By the way, If you live in an apartment or just want to grow a tree inside, there are several varieties you can grow.
I have never planted a tree in my life, so this is going to be a learning experience. I hope my sharing it gives you a few moments of distraction at least, or actually gives the Earth another 'lung'.
Here is my plan.
1. Figure out what sort of tree to plant.
2. Find a place that will ship the tree to me.
3. Figure out what equipment I will need for said planting.
4. Keep the 3 year old from eating the bugs he finds on the ground.
5. Figure out where the best place is on the property to plant the tree.
6. Plant the tree!
Since most businesses are closed right now, I am searching for mail order trees. Yes, you can have your tree delivered to your door! Who knew?
1. What should I plant?
First, I needed to find the right tree. What should I grow and more importantly what CAN I grow?
Well, turns out there is a map provided by our federal government which will tell you what 'Plant Hardiness Zone' you live in by entering your zip code. planthardiness.ars.usda.gov/PHZMWeb/
“Plant Hardiness Zones' are defined by the “average annual minimum winter temperature “. Gardeners can use it to decide what plants will thrive in their area and what plants will die. Maybe you knew this, maybe you didn't want to know this, but now you do! Moving on...
For my 'Plant Hardiness Zone' I now will decide what sort of tree I will plant. I am thinking a low maintenance sort of tree would be nice. Yard work is not all that appealing. A fruit tree might be nice but I live in the country, who knows what sort of animal might come sneaking in for the fruit? MMM... time for a web search!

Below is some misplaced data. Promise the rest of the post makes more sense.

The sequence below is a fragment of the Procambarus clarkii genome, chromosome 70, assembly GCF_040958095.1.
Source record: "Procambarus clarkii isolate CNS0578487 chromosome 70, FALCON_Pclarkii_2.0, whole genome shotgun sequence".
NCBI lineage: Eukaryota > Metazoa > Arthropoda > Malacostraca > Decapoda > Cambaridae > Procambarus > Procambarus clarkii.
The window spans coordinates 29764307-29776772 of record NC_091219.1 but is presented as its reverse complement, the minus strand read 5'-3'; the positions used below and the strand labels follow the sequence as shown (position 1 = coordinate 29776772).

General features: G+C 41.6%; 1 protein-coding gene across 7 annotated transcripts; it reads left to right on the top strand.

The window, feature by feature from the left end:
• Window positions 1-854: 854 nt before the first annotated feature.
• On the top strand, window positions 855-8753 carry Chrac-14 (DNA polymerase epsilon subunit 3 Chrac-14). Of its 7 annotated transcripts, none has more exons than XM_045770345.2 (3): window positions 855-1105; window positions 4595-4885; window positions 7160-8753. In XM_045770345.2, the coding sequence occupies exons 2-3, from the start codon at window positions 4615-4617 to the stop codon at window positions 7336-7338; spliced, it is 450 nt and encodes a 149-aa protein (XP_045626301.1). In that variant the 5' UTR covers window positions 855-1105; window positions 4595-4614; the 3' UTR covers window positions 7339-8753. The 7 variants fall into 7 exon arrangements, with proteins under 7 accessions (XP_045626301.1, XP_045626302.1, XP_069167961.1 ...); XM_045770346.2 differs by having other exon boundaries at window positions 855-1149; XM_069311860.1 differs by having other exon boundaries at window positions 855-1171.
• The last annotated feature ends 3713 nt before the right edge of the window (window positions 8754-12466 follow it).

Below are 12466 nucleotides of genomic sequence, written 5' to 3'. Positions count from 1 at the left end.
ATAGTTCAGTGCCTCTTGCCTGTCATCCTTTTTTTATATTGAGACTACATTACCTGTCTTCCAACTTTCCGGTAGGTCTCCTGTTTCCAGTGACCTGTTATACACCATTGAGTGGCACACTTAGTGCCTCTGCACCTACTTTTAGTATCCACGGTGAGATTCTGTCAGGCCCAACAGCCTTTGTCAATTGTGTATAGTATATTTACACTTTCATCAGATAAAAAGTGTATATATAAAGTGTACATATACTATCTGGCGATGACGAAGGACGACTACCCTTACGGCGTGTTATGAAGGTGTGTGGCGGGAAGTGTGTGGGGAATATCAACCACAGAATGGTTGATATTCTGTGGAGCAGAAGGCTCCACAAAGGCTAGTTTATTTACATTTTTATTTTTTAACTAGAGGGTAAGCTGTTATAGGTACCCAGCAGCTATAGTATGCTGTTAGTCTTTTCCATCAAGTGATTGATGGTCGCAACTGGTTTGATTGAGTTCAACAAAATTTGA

It turns out there's a Tree Planting Wizard! I just answer a few questions and the Wizard recommends a tree just for me. www.arborday.org/shopping/trees/treewizard/intro.cfm
What's my zip code?, okay we start out with an easy one.
What kind of tree do I want? Shade tree, flowering tree, fruit tree, big tree, little tree, trees that climb on rocks.. no wait... now I got a song in my head!
What type of soil am I planting in? What? It's dirt! What else do I need to know? Turns out there is a lot to know. There's the PH or how acidic your soil is. There is the composition, is there more clay in your soil? More loamy?
There are kits you can buy. If you really are into testing things and maybe have a budding scientist living with you. Otherwise there is a website for 'dummies' that will help you find out what kind of soil you have https://www.dummies.com/home-garden/gardening/how-to-test-your-soil/
You can purchase a kit at a local nursery and do it yourself. https://www.dummies.com/home-garden/gardening/how-to-test-your-soil/